Facing Dangers on All Sides
Palestine, 30 A.D. A young rabbi finds himself in the midst of a power struggle between three forces all contending for control of the region. Claiming to be the Messiah, Jesus put himself in direct odds with each of them.
- There were the Zealots. To them Jesus was the promised military and governmental ruler that would overthrow Rome and reestablish David’s physical, geo-political rule. They hoped Jesus was their triumphant leader and in his name they would overthrow the powers that be.
- There was Rome. To the Roman authorities in Palestine Jesus was a nuisance. Rome already had enough gods, they didn’t need another one, especially one claiming authority over everything. Rome’s plan was to either ignore him or put him away if he caused too much trouble.
- There were the established religious authorities. Their goal was to preserve the status quo, and this upstart rabbi was a threat to their way of life, their security and their power. He was one of their own, but they were cautious about his radical teaching and how it might upend everything they had established in the name of God.
Jesus responds to each and we must listen carefully to his message.
To the Zealots Jesus rejected their attempt to co-opt him to their cause or use his message as motivation for their triumphalism. Instead, he introduced them to the ethics of the kingdom of God; loving their enemies, serving their neighbor, acting humbly, caring for the poor and giving generously.
To the Roman authorities Jesus refused to be intimidated, reminding Pilate, “You could have no power at all against Me unless it had been given you from above” (John 19:11). Instead, he announced the coming of the kingdom of God in their midst and in opposition to their attempts to silence him.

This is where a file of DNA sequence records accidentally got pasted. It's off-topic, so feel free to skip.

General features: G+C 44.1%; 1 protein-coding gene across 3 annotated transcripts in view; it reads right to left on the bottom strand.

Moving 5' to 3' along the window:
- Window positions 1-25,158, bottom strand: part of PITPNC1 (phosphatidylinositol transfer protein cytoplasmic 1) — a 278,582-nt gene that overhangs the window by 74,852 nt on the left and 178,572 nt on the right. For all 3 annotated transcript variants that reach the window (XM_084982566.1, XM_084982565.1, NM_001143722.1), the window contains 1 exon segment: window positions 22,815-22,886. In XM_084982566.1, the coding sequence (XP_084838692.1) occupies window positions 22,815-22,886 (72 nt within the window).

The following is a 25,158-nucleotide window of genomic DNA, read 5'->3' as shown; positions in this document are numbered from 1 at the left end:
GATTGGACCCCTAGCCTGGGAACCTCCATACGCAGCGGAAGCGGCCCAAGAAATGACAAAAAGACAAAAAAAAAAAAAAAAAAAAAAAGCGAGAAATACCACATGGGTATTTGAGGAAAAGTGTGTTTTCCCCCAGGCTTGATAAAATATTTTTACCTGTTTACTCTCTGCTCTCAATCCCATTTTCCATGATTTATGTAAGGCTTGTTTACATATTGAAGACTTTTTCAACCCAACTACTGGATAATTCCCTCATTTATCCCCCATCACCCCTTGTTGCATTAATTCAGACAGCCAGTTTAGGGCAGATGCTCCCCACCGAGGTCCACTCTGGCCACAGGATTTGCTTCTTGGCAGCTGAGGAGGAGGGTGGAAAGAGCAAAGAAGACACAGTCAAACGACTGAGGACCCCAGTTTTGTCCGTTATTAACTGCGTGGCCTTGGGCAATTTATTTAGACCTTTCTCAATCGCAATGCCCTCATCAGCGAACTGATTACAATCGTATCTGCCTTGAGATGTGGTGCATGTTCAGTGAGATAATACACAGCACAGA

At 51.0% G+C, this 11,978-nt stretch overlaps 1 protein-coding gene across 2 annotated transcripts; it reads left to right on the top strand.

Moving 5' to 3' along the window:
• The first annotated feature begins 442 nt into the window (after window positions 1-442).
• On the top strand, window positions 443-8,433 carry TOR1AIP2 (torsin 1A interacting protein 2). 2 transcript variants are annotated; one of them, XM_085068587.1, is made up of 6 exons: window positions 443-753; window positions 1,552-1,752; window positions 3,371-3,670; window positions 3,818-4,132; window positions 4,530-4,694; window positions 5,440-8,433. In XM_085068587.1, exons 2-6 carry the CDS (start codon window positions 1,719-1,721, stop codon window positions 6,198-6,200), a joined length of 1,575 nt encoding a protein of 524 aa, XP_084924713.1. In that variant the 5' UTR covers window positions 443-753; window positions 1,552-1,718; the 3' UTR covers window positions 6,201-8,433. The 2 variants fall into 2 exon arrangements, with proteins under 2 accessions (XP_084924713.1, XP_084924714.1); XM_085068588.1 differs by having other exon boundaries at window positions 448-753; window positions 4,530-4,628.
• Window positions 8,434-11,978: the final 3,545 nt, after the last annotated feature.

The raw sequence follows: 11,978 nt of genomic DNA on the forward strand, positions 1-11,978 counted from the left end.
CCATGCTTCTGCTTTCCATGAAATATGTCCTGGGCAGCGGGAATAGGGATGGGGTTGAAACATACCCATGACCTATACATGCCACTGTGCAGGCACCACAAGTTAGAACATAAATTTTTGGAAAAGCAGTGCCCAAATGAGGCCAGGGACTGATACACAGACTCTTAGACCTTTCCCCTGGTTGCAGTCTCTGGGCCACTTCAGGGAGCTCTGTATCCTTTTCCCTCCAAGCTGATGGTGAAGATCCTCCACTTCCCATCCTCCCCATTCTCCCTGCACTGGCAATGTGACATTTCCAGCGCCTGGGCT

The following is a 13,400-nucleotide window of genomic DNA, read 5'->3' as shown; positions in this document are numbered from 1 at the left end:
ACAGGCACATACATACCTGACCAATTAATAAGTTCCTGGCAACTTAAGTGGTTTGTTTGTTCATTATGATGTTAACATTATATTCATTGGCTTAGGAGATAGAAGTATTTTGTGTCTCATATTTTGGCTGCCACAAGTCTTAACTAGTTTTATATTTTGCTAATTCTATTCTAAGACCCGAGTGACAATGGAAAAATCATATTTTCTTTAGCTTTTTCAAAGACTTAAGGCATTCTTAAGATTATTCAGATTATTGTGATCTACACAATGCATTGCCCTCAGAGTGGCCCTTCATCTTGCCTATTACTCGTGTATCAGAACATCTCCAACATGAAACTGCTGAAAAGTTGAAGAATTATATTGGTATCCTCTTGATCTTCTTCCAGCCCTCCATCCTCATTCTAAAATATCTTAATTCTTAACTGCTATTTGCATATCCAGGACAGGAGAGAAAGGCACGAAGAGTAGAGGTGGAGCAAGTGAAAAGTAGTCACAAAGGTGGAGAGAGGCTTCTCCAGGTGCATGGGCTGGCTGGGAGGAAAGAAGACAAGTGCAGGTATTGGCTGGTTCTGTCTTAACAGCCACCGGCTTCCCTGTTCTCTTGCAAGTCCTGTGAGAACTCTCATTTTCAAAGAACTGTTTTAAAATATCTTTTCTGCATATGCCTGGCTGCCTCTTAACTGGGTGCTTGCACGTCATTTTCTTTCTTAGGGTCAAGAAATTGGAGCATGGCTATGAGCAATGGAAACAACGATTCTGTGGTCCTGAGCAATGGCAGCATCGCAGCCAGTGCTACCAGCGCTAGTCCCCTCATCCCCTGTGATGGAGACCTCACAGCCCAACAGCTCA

To the religious leaders he rebuked their self-centeredness and proclaimed the coming of the kingdom of God in their midst. In his kingdom the church would become the body of Christ and live out his mandate to preach the gospel to the poor; heal the brokenhearted, proclaim liberty to the captives, recovery of sight to the blind,to set at liberty those who are oppressed and to proclaim the acceptable year of the Lord.
Does any of this sound familiar? As the body of Christ, do we not find ourselves in a very familiar situation in the United States in 2021? As image bearers of Christ in our day, we must consider our context and take our lead from the one we follow.
As in Jesus’ time, today there are the modern-day zealots who are trying to co-opt the name of Jesus and the spiritual authority that comes with it to further their political gains. Last week we saw the ugliest side of this version of triumphalism as political passion claimed unique divine authority for the actions of rioters. In their self-righteousness they weaponized Jesus to justify their anger. How will we, as image bearers of Christ, respond?
As in Jesus’s time we will soon witness the inauguration of a new administration that ran on a platform intent on enshrining humanism and its values as its defining ideology. As a result, we can expect policies hostile to the Christian faith, designed to drive Jesus and his followers from the public square and confining them to acts of private piety or locking them away behind church doors. How will we, as ones called to boldly proclaim the reign of his universal kingdom, respond?